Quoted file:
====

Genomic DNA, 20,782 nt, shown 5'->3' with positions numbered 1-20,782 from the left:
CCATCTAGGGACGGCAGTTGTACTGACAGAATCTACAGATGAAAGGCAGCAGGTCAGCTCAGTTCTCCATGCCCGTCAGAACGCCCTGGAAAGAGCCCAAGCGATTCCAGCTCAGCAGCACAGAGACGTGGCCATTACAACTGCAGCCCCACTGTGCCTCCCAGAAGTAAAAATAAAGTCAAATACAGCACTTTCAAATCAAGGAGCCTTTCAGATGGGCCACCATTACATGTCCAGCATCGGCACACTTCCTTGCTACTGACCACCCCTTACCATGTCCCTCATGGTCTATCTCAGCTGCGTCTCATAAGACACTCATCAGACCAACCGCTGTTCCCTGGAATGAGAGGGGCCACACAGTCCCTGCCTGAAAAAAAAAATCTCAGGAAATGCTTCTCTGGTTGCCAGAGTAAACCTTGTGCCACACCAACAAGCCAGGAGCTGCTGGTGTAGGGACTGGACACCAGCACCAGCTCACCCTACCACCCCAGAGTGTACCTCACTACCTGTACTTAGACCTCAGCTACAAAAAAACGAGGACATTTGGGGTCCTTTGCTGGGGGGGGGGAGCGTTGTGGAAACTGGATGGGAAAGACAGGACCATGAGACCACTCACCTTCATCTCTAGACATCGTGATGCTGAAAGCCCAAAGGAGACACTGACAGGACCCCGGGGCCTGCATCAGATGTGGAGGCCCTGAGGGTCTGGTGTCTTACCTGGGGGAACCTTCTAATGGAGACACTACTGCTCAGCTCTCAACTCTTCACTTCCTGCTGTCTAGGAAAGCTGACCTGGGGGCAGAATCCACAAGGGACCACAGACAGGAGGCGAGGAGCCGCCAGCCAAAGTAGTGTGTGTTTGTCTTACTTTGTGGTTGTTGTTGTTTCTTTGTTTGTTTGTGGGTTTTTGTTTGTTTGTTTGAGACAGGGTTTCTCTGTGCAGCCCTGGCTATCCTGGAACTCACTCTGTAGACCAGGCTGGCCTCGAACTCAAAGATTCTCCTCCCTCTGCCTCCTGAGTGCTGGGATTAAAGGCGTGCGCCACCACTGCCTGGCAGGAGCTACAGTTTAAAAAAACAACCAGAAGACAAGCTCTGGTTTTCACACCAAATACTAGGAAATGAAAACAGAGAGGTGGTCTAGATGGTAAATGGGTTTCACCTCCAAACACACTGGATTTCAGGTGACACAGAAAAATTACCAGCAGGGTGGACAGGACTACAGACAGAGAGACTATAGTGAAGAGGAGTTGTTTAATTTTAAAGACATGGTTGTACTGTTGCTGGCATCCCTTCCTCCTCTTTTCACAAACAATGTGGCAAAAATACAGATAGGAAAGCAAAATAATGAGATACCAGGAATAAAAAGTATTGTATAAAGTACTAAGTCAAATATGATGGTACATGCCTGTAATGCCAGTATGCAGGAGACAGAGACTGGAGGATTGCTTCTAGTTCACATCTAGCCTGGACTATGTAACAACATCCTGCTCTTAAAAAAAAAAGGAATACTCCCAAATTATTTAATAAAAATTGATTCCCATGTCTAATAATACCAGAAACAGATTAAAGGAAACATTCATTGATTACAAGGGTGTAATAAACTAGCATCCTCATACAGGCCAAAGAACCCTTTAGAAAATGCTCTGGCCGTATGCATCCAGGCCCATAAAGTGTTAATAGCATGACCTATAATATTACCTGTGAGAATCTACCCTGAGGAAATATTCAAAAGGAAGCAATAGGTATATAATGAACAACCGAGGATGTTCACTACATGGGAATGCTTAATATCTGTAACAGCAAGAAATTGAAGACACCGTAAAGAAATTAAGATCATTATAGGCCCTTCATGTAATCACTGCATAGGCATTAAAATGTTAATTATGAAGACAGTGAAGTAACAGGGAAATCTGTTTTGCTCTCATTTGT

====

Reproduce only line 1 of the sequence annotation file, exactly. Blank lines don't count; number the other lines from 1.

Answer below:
Genomic DNA, 20,782 nt, shown 5'->3' with positions numbered 1-20,782 from the left: